The starvation deaths of three ethnic Chinese residents of North Korea, who were cut off from their economic lifeline to China by a border closure to fight the coronavirus pandemic, has shocked North Koreans by showing that the economy is failing even privileged groups, sources in the country told RFA.
Called Hwagyo in Korean, ethnic Chinese are usually among the wealthiest residents in North Korean port and border cities, because they are allowed to travel to China frequently, enabling them to run profitable import-export businesses.
Though they historically have been able to weather times of food insecurity in North Korea by traveling to China, Beijing’s and Pyongyang’s decision in January 2020 to close the border and suspend all trade due to the coronavirus has left many of them destitute.
“A Hwagyo living in Wonsan was found to have died alone of starvation in June. He had applied to travel to China in April and was scheduled for a trip in mid-July, but he died of hunger a month before his departure,” an ethnic Chinese resident of the eastern coastal city of Wonsan told RFA’s Korean Service July 15.
“As it became known that Hwagyo are among those who starved to death, the people began saying the economic crisis must be so bad that we are at rock bottom,” said the source, who requested anonymity for security reasons.
The source said the June starvation death was one of two such cases among ethnic Chinese in Wonsan since January 2021.
“Since Wonsan is a major hub for tourism and development because of its port, the standard of living here was more stable than in other areas,” the source said.
“Even when people were starving to death in other parts of the country, Wonsan was always an exception,” said the source.
The source said that people have been starving in Wonsan since the beginning of the year due to measures against COVID-19. The border closure has proved disastrous for local economies in North Korea, especially in areas near the border and port cities, whose economies depend on buying and selling goods either imported or smuggled from China.
Food prices have also skyrocketed after severe flooding and natural disasters last summer decimated harvest yields.
U.N Special Rapporteur on North Korean Human Rights Tomás Ojea Quintana warned in a report in March that the closure of the Sino-Korean border and restrictions on the movement of people could bring on a “serious food crisis.”
“Deaths by starvation have been reported, as has an increase in the number of children and elderly people who have resorted to begging as families are unable to support them,” said the report.
The UN’s Food and Agriculture Organization estimated in a recent report that North Korea would be short about 860,000 tons of food this year, about two months of normal demand.
Authorities have been accepting applications for travel permission from ethnic Chinese since January, according to the source, but the steep application fee of 170 yuan (U.S. $26) and the requirement to personally pay for a two-week quarantine period in a hotel has precluded many from even applying.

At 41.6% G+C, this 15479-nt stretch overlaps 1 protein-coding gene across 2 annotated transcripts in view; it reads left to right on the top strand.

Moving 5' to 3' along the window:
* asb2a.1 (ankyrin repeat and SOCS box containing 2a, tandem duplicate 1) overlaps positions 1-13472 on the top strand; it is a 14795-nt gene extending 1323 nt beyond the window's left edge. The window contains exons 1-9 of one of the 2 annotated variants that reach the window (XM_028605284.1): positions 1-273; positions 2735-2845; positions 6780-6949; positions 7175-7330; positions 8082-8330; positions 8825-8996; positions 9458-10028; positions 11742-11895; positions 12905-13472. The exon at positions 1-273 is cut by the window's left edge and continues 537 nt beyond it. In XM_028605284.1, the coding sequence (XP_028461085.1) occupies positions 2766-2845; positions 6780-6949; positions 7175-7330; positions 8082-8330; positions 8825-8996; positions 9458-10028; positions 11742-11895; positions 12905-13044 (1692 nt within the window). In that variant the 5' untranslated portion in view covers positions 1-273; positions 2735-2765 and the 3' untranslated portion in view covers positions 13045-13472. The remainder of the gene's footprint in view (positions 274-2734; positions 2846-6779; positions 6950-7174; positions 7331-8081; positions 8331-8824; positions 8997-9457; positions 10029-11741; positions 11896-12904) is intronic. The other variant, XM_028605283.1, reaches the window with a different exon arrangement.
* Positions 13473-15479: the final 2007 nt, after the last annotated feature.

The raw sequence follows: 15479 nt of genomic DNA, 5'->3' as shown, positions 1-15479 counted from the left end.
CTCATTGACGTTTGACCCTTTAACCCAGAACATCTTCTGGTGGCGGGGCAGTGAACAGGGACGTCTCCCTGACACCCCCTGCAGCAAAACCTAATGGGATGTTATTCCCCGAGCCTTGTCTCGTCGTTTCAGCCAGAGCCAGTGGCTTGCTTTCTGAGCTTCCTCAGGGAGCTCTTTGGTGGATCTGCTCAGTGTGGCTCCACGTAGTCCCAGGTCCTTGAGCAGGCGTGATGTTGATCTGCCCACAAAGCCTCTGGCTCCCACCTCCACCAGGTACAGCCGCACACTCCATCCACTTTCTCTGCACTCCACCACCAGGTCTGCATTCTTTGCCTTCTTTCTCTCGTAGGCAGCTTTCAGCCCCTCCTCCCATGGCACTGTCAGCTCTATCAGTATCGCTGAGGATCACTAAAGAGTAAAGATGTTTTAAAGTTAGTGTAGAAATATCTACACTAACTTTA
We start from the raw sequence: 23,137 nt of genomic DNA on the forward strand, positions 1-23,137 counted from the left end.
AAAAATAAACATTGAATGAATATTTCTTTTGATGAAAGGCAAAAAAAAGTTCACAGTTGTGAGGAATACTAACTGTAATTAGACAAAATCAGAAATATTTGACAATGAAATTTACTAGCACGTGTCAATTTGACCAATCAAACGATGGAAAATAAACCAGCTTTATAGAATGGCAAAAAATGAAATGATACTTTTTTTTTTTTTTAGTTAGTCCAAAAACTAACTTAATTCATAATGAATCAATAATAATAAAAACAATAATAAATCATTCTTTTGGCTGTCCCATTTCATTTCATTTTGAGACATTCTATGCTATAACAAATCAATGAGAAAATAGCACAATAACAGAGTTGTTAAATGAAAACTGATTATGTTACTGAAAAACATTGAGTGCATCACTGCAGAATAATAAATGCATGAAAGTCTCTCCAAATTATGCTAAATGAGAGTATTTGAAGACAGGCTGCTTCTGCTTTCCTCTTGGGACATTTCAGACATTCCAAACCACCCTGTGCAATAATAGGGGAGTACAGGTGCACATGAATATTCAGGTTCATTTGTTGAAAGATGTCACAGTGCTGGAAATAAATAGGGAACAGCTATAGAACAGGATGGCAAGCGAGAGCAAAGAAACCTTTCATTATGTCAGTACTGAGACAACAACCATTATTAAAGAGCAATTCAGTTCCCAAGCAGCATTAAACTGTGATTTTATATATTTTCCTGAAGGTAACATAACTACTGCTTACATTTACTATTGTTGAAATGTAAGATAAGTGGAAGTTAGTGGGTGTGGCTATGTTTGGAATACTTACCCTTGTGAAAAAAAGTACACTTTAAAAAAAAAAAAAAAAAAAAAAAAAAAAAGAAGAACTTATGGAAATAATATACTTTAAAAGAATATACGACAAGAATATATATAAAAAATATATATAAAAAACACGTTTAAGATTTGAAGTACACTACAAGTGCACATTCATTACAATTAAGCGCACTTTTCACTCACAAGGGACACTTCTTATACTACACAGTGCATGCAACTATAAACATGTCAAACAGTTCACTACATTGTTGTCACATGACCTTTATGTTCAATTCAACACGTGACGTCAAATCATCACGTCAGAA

“Even now, some Hwagyo are living in extreme poverty due to the coronavirus emergency. They can only helplessly wait for the lockdown to be lifted, because they don’t have the money,” the Wonsan source said.
Another Chinese resident of North Korea told RFA that members of his community always been relatively affluent compared to Korean residents of Chongjin, a port city in the country’s northeast.
“They sold Chinese goods and were envied by the people around them. However, due to the unexpected outbreak of the virus, trade was stopped, and they became among the city’s poorest residents,” the second source said.
“Authorities have accepted applications from Hwagyo to travel to China five times since January this year. Many have left for China or are preparing to leave,” said the second source.
But just as in Wonsan, many of Chongjin’s Chinese community have given up hope of leaving because they lack funds for the application fee and the self-quarantine hotel stay, according to the second source.
“At the end of May the big news was that a Hwagyo who lived in Chongjin’s Chongam district starved to death. The Hwagyo had been delaying the submission of the application because there was no money and no relatives in China who could offer help,” the second source said.
“Prior to the coronavirus crisis, Hwagyo were legally allowed to make multiple entries into China, so they were fairly wealthy as traders of Chinese goods, and they were the object of envy. But now that even Hwagyo are dying during this crisis, the residents are expressing extreme anxiety, saying, ‘How did the economy of North Korea end up like this?’”
The several thousand Chinese residents of North Korea are not recent immigrants from the People’s Republic of China. Most entered the Korean peninsula at a time when the Republic of China (ROC) controlled the Chinese mainland or during the Chinese Civil War (1927-1949).
RFA reported last week that about 90 Hwagyo residents of North Korea arrived by bus in the Chinese border city of Dandong, just across the Yalu River from North Korea’s Sinuiju. The buses were then used to forcibly repatriate about 50 North Korean escapees who had been in the custody of Chinese authorities.
Reported by Jeong Yon Park for RFA’s Korean Service. Translated by Leejin Jun. Written in English by Eugene Whong.